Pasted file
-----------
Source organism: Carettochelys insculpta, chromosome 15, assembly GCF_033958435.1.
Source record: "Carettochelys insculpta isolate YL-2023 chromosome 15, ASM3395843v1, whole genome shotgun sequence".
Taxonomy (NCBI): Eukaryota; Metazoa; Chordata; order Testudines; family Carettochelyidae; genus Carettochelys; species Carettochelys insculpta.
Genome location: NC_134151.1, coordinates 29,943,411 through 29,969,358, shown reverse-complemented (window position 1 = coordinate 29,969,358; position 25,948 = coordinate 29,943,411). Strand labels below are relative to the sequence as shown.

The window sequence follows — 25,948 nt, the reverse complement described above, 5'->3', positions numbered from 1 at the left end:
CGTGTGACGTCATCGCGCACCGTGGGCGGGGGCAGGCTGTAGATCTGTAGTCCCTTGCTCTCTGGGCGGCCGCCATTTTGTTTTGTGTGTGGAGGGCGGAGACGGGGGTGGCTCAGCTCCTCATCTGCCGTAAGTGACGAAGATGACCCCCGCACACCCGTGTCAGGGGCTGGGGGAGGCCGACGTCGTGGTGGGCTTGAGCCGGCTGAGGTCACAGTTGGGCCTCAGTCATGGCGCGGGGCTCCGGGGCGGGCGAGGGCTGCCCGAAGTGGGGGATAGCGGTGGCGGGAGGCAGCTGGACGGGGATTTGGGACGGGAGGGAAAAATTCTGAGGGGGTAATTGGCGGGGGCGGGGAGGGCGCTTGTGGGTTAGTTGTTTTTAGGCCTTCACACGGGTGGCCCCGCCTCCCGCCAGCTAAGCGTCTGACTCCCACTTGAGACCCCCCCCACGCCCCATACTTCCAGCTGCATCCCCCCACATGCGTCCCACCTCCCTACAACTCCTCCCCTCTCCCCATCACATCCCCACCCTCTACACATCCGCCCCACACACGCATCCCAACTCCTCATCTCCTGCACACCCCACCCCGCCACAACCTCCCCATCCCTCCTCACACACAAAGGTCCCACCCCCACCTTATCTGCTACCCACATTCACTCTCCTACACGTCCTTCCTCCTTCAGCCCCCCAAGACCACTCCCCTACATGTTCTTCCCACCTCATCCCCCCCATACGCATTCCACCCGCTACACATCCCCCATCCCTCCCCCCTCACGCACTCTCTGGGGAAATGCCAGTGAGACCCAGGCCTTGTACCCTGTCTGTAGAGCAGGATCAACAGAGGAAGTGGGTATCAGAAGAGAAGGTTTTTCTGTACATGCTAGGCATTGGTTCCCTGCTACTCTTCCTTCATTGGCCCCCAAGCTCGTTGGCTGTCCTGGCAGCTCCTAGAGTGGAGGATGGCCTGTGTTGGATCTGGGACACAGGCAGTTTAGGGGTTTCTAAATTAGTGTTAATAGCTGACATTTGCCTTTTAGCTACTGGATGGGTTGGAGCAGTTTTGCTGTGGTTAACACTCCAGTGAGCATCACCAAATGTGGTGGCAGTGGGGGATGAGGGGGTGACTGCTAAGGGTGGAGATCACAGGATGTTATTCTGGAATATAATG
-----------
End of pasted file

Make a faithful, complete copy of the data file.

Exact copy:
Source organism: Carettochelys insculpta, chromosome 15, assembly GCF_033958435.1.
Source record: "Carettochelys insculpta isolate YL-2023 chromosome 15, ASM3395843v1, whole genome shotgun sequence".
Taxonomy (NCBI): Eukaryota; Metazoa; Chordata; order Testudines; family Carettochelyidae; genus Carettochelys; species Carettochelys insculpta.
Genome location: NC_134151.1, coordinates 29,943,411 through 29,969,358, shown reverse-complemented (window position 1 = coordinate 29,969,358; position 25,948 = coordinate 29,943,411). Strand labels below are relative to the sequence as shown.

The window sequence follows — 25,948 nt, the reverse complement described above, 5'->3', positions numbered from 1 at the left end:
CGTGTGACGTCATCGCGCACCGTGGGCGGGGGCAGGCTGTAGATCTGTAGTCCCTTGCTCTCTGGGCGGCCGCCATTTTGTTTTGTGTGTGGAGGGCGGAGACGGGGGTGGCTCAGCTCCTCATCTGCCGTAAGTGACGAAGATGACCCCCGCACACCCGTGTCAGGGGCTGGGGGAGGCCGACGTCGTGGTGGGCTTGAGCCGGCTGAGGTCACAGTTGGGCCTCAGTCATGGCGCGGGGCTCCGGGGCGGGCGAGGGCTGCCCGAAGTGGGGGATAGCGGTGGCGGGAGGCAGCTGGACGGGGATTTGGGACGGGAGGGAAAAATTCTGAGGGGGTAATTGGCGGGGGCGGGGAGGGCGCTTGTGGGTTAGTTGTTTTTAGGCCTTCACACGGGTGGCCCCGCCTCCCGCCAGCTAAGCGTCTGACTCCCACTTGAGACCCCCCCCACGCCCCATACTTCCAGCTGCATCCCCCCACATGCGTCCCACCTCCCTACAACTCCTCCCCTCTCCCCATCACATCCCCACCCTCTACACATCCGCCCCACACACGCATCCCAACTCCTCATCTCCTGCACACCCCACCCCGCCACAACCTCCCCATCCCTCCTCACACACAAAGGTCCCACCCCCACCTTATCTGCTACCCACATTCACTCTCCTACACGTCCTTCCTCCTTCAGCCCCCCAAGACCACTCCCCTACATGTTCTTCCCACCTCATCCCCCCCATACGCATTCCACCCGCTACACATCCCCCATCCCTCCCCCCTCACGCACTCTCTGGGGAAATGCCAGTGAGACCCAGGCCTTGTACCCTGTCTGTAGAGCAGGATCAACAGAGGAAGTGGGTATCAGAAGAGAAGGTTTTTCTGTACATGCTAGGCATTGGTTCCCTGCTACTCTTCCTTCATTGGCCCCCAAGCTCGTTGGCTGTCCTGGCAGCTCCTAGAGTGGAGGATGGCCTGTGTTGGATCTGGGACACAGGCAGTTTAGGGGTTTCTAAATTAGTGTTAATAGCTGACATTTGCCTTTTAGCTACTGGATGGGTTGGAGCAGTTTTGCTGTGGTTAACACTCCAGTGAGCATCACCAAATGTGGTGGCAGTGGGGGATGAGGGGGTGACTGCTAAGGGTGGAGATCACAGGATGTTATTCTGGAATATAATG